We compared these two bakkies to see what South Africa’s top-of-the-line 4x4s have to offer.
Powering the Jeep is a 3.6-litre, V6 petrol engine which outputs 209kW and 347Nm. In cooperation with an eight-speed automatic gearbox, fuel consumption for the bulky bakkie averages out to a listed 12.4l/100km.
The 4×4 has a ground clearance of 249mm, a wading depth of 800mm, and is capable of carrying a 693kg load in the rear box, too.
Towing capacity, meanwhile, is listed at 2,721kg; however, this is with an optional “Max Towing Pack” installed.
Moving to Ford’s halo model, the Raptor runs on a 2.0-litre, bi-turbo diesel engine generating 157kW and 500Nm.
The smaller, turbocharged engine combined with a ten-speed automatic transmission means the Ranger averages a comparatively much better fuel consumption of 8.3l/100km.
Its ground clearance and wading depth are slightly higher than the Gladiator’s at 283mm and 850mm respectively, but its loading bed accommodates a lighter 607kg.
Towing capacity is also lower than the Jeep’s at 2,500kg, but the Ranger does not require an optional package to accomplish this.
Both vehicles also make use of an all-wheel-drive system to handle rugged terrain, which permanently turns all the wheels on the Rubicon whereas it variably switches between the rear and all four tyres on the Raptor.
The Jeep also has an approach angle of 43.6 degrees, a departure angle of 26 degrees, and a breakover angle of 20.3 degrees, beating the Ford’s angles of 32.5 degrees, 24 degrees, and 24 degrees.
The Raptor then boasts a selection of six different driving modes including the model-exclusive Baja, while the Rubicon is able to lock both the front and rear differentials.
As the most expensive bakkie in South Africa, the Gladiator is fitted with no shortage of selling features.
This includes leather upholstery with lumbar support on the front seats, climate control, keyless start, LED head and tail-lights, daytime-running lights, a 7-inch digital driver’s display, and an 8.4-inch touchscreen with support for Apple CarPlay and Android Auto.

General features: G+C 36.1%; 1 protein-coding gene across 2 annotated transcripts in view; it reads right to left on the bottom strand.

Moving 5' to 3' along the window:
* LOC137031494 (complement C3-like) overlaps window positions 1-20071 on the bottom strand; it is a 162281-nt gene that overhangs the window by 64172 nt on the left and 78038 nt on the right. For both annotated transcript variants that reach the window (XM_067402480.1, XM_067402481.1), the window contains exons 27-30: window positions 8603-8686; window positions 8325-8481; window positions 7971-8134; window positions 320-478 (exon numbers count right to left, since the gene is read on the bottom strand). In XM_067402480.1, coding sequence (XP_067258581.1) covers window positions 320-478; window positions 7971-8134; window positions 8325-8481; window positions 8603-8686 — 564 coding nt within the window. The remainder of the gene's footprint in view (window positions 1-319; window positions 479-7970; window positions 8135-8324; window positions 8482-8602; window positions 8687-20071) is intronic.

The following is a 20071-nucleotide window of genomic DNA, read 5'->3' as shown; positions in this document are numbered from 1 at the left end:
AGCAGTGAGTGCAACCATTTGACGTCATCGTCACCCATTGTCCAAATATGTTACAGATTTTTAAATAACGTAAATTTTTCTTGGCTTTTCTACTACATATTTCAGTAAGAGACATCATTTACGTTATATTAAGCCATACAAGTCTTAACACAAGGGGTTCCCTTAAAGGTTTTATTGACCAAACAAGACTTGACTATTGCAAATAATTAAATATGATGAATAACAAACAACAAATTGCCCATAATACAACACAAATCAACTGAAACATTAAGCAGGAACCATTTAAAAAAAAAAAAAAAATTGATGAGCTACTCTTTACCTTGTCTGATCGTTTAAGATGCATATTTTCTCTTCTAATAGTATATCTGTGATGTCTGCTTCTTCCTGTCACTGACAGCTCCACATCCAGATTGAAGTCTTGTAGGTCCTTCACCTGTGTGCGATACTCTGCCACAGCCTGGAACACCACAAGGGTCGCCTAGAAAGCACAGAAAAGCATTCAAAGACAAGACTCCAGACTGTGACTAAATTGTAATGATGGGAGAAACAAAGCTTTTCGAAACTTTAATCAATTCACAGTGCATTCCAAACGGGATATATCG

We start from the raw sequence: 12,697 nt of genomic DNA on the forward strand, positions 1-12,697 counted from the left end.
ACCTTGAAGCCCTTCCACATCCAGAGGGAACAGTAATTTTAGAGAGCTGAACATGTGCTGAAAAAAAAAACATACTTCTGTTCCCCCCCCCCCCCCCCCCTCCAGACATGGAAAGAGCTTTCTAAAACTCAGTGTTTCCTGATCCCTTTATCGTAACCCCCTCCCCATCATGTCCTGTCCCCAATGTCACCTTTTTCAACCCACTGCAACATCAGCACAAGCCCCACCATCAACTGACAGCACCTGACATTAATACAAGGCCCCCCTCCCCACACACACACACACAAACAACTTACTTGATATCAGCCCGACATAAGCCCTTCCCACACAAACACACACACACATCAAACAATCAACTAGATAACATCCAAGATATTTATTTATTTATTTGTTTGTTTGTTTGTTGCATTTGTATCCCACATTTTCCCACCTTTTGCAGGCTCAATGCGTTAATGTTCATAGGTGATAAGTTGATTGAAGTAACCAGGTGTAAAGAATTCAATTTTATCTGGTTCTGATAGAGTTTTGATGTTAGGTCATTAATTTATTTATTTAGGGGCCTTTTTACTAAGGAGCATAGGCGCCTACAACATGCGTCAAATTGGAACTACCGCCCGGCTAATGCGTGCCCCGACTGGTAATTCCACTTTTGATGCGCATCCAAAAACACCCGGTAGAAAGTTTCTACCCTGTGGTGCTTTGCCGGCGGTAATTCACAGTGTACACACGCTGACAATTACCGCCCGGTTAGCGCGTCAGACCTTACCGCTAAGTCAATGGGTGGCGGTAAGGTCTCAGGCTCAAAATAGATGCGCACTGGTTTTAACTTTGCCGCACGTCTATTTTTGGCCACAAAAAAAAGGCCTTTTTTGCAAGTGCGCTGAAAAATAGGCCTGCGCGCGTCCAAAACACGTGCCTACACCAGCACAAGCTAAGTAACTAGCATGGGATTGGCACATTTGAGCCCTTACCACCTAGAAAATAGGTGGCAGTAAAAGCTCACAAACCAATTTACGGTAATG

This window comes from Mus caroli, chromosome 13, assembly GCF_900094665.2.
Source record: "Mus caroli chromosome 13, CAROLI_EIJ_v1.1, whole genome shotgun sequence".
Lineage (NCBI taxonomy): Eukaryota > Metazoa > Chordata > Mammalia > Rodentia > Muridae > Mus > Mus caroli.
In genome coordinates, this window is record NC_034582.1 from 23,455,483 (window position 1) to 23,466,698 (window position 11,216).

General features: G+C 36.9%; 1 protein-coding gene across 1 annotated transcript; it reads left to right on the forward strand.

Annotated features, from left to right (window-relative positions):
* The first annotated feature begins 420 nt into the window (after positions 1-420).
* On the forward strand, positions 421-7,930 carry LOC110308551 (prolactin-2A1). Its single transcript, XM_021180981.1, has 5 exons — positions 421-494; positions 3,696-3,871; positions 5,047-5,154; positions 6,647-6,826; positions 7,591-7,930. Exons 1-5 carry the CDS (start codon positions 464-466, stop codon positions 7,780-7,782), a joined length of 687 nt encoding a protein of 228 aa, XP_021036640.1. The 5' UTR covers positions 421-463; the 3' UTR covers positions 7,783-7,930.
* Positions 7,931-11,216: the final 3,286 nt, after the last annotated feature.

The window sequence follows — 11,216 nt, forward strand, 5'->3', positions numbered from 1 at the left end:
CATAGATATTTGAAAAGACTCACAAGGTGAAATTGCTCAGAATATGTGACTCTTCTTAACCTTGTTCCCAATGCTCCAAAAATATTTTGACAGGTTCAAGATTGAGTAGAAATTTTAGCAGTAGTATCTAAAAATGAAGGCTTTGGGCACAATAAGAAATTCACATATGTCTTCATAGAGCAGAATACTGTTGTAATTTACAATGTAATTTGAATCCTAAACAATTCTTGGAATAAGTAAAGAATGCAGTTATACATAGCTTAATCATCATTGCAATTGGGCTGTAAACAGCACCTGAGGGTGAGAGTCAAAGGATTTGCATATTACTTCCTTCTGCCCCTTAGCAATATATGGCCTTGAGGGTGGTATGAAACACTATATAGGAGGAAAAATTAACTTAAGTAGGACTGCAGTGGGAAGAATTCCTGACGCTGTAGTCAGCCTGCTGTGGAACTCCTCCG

Furthermore, the Gladiator sports exclusive styling characteristics such as contrasting stitching, metal treadplates, vinyl-wrapped doors, and 17-inch alloy wheels which can accommodate up to 35-inch diameter tyres.
In addition, a major selling point for the Jeep is that the roof, windows, and doors can be removed entirely for the full outdoor experience, and this can be accomplished in minutes using a set of tools located in the under-seat storage.
Driver’s aids round out the experience by providing functions like blind-spot monitoring, a rear-view camera with dynamic grid lines, adaptive cruise control, rear cross-path detection, and electronic stability control with roll mitigation.
Looking to the Ford, the Raptor is the top-end model in Ford’s incredibly successful Ranger series.
Differentiating itself from the standard Ranger, the Raptor boasts special styling and branding choices, such as Raptor branded seats and upholstery with red contrast stitching.
Also standard are an 8-inch Ford Sync touchscreen with smartphone pairing, dual-zone climate control, model-exclusive leather upholstery, a rear-view camera, cruise control, autonomous emergency braking, a lane-keep system, and rear parking sensors.
Continuing on the exterior, the Special Edition is fitted with front and rear fog lamps, LED headlights, daytime running lights, rain-sensing wipers, red tow hooks, and 17-inch alloy wheels wrapped in 33-inch tyres, as well as black and red decals to help it stand out.
The South African starting price for the new Jeep Gladiator 3.6 Rubicon double cab is R1,259,900.
This includes a 5-year/100,000km warranty and a 3-year/100,000km maintenance plan.
The Ford Ranger 2.0Bi-Turbo double cab 4×4 Raptor has a South African starting price of R951,900.
Each purchase comes with a 4-year/120,000km warranty, a 6-year/90,000km service plan, and 3-year/unlimited-kilometre roadside assistance.